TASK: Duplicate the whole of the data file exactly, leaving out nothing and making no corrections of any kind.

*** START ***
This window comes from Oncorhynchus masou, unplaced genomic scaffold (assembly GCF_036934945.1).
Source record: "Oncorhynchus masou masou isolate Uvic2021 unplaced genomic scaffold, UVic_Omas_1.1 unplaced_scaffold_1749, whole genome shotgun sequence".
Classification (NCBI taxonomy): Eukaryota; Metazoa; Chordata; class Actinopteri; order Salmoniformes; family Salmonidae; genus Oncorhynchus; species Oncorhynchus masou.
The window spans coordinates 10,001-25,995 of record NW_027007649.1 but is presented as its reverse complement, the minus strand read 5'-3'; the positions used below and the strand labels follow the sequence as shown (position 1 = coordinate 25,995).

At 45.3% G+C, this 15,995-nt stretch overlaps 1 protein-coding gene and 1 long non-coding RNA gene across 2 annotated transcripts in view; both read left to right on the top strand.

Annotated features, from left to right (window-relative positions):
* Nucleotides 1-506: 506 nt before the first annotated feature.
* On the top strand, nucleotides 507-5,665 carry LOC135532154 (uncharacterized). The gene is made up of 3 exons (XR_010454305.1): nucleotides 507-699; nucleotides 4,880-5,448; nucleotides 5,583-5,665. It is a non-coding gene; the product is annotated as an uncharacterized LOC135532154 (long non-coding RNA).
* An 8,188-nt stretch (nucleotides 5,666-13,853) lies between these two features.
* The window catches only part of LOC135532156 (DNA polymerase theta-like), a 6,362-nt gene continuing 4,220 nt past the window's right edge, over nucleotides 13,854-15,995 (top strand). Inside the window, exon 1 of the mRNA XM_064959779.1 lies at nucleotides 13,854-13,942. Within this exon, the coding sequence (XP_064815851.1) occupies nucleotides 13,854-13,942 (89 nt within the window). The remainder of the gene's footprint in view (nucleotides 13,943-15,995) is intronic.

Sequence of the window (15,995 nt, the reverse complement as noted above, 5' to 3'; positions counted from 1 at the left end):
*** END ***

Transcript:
This window comes from Oncorhynchus masou, unplaced genomic scaffold (assembly GCF_036934945.1).
Source record: "Oncorhynchus masou masou isolate Uvic2021 unplaced genomic scaffold, UVic_Omas_1.1 unplaced_scaffold_1749, whole genome shotgun sequence".
Classification (NCBI taxonomy): Eukaryota; Metazoa; Chordata; class Actinopteri; order Salmoniformes; family Salmonidae; genus Oncorhynchus; species Oncorhynchus masou.
The window spans coordinates 10,001-25,995 of record NW_027007649.1 but is presented as its reverse complement, the minus strand read 5'-3'; the positions used below and the strand labels follow the sequence as shown (position 1 = coordinate 25,995).

At 45.3% G+C, this 15,995-nt stretch overlaps 1 protein-coding gene and 1 long non-coding RNA gene across 2 annotated transcripts in view; both read left to right on the top strand.

Annotated features, from left to right (window-relative positions):
* Nucleotides 1-506: 506 nt before the first annotated feature.
* On the top strand, nucleotides 507-5,665 carry LOC135532154 (uncharacterized). The gene is made up of 3 exons (XR_010454305.1): nucleotides 507-699; nucleotides 4,880-5,448; nucleotides 5,583-5,665. It is a non-coding gene; the product is annotated as an uncharacterized LOC135532154 (long non-coding RNA).
* An 8,188-nt stretch (nucleotides 5,666-13,853) lies between these two features.
* The window catches only part of LOC135532156 (DNA polymerase theta-like), a 6,362-nt gene continuing 4,220 nt past the window's right edge, over nucleotides 13,854-15,995 (top strand). Inside the window, exon 1 of the mRNA XM_064959779.1 lies at nucleotides 13,854-13,942. Within this exon, the coding sequence (XP_064815851.1) occupies nucleotides 13,854-13,942 (89 nt within the window). The remainder of the gene's footprint in view (nucleotides 13,943-15,995) is intronic.

Sequence of the window (15,995 nt, the reverse complement as noted above, 5' to 3'; positions counted from 1 at the left end):